In a statement, Feinstein Institute says, "Subsequent to the theft in 2012, the Feinstein Institute worked diligently to take corrective measures, which included communicating with participants whose information was on the laptop, providing credit monitoring and establishing a dedicated call center to ensure that participants receive accurate personal information about their data, and implementing a five-part corrective and preventive action plan to increase 1) training and oversight, 2) policy enhancement, 3) deployment of additional technical safeguards, 4) analysis of security posture, and 5) disciplinary action in the Feinstein Institute community."

The statement says that there have been no reports of unauthorized access to or use of the information on the stolen laptop and there's been no harm to the research participants as a result of the theft.

"The Feinstein Institute greatly values the commitment of research participants to advance discoveries that improve the health of our community," the statement notes. "As such, we took very seriously implementing corrective action over the last few years to ensure a safe and protected environment for research."

Research Data

The proper protection of PHI of patients participating in medical research projects is a growing concern, especially as the nation advances its medical research efforts, such as the Precision Medicine Initiative, which aims to quicken medical discoveries and improve treatments of patient based on genomics and other sensitive information.

"OCR doesn't have authority over all research entities because they aren't all covered entities or business associates," says privacy attorney Kirk Nahra of the law firm Wiley Rein. Still, the office is "definitely sending a message to these folks to be careful and smart with research data," he adds.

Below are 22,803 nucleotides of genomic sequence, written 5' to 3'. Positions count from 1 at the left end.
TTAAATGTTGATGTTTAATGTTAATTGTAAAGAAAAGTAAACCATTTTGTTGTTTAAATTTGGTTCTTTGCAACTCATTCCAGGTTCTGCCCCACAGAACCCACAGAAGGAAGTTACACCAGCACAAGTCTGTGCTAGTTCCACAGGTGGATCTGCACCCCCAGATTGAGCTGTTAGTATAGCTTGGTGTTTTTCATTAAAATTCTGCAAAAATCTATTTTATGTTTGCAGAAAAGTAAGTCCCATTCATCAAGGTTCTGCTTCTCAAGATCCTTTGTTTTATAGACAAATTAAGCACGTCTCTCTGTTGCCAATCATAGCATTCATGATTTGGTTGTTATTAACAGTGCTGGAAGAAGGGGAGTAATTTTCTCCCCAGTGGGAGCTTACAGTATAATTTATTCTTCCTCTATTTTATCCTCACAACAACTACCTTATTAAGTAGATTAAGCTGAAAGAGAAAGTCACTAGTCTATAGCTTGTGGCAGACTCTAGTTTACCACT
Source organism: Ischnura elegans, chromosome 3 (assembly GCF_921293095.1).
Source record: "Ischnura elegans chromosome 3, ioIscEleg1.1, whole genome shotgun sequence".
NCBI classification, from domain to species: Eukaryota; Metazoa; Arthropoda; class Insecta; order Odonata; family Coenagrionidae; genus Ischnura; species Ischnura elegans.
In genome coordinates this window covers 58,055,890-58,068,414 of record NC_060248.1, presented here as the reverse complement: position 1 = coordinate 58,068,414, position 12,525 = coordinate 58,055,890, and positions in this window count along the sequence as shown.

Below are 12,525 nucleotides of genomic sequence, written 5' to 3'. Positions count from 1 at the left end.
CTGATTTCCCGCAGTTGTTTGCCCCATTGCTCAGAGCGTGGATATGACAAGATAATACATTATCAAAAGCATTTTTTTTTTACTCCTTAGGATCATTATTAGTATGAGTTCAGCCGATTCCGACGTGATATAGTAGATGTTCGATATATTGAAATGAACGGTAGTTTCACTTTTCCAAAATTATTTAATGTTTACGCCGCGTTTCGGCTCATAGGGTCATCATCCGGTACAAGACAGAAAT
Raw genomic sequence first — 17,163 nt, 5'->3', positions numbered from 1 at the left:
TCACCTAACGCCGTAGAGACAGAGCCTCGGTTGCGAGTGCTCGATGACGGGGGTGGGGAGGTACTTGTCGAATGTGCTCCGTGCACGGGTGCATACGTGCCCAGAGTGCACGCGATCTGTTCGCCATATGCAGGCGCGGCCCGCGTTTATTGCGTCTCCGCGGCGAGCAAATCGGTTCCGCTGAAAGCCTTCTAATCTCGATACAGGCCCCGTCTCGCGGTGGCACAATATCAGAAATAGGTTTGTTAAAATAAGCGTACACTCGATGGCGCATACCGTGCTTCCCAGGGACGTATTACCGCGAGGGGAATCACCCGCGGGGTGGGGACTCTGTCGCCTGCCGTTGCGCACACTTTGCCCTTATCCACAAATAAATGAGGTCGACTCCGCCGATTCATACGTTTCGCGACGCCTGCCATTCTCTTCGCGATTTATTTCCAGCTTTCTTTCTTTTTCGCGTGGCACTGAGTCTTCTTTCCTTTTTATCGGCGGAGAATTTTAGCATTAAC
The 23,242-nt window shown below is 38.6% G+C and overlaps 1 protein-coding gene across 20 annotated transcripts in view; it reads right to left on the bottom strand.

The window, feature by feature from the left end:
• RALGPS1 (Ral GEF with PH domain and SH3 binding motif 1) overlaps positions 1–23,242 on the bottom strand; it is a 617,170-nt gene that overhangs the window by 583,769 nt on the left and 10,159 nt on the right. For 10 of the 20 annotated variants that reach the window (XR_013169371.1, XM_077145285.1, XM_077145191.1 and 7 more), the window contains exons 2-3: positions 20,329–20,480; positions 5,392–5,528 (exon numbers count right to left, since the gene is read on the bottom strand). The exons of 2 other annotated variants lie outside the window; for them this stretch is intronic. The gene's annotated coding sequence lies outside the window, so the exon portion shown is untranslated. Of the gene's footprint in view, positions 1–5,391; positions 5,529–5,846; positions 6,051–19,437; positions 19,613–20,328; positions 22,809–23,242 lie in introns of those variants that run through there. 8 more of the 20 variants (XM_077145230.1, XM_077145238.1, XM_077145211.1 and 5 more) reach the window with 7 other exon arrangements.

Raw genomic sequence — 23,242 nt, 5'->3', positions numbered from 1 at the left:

"This particular case also is complicated by the involvement of a research entity," he says. "So this case also sends a message to the research community that they need to be paying a lot of attention to these issues. "

Nahra says the series of recent OCR settlements reveals "an ongoing and expanded focus on overall security efforts and compliance activities. This is clearly a focus of attention, and an area where companies need to make sure they are taking appropriate action."

Corrective Action Plan

As part of the resolution agreement, Feinstein Institute agreed to a corrective action plan that includes:

  • Conducting an enterprisewide risk analysis that incorporates all electronic equipment, including equipment purchased outside of its standard procurement process; data systems; and applications controlled, administered, or owned by Feinstein Institute and its workforce members, that contain, store, transmit or receive FIMR ePHI;
  • Developing an enterprisewide risk management plan to address and mitigate any security risks and vulnerabilities identified in its risk analysis;
  • Developing a process to evaluate any environmental or operational changes that affect the security of ePHI;
  • Revising current privacy and security policies and procedures based on the findings of the risk analysis and the remedial actions, and distributing and implementing those policies and procedures;
  • Developing and implementing workforce training related to the HIPAA privacy, security, and breach notification rules.

About the Author

Marianne Kolbasuk McGee

Marianne Kolbasuk McGee

Executive Editor, HealthcareInfoSecurity, ISMG

McGee is executive editor of Information Security Media Group's HealthcareInfoSecurity.com media site. She has about 30 years of IT journalism experience, with a focus on healthcare information technology issues for more than 15 years. Before joining ISMG in 2012, she was a reporter at InformationWeek magazine and news site and played a lead role in the launch of InformationWeek's healthcare IT media site.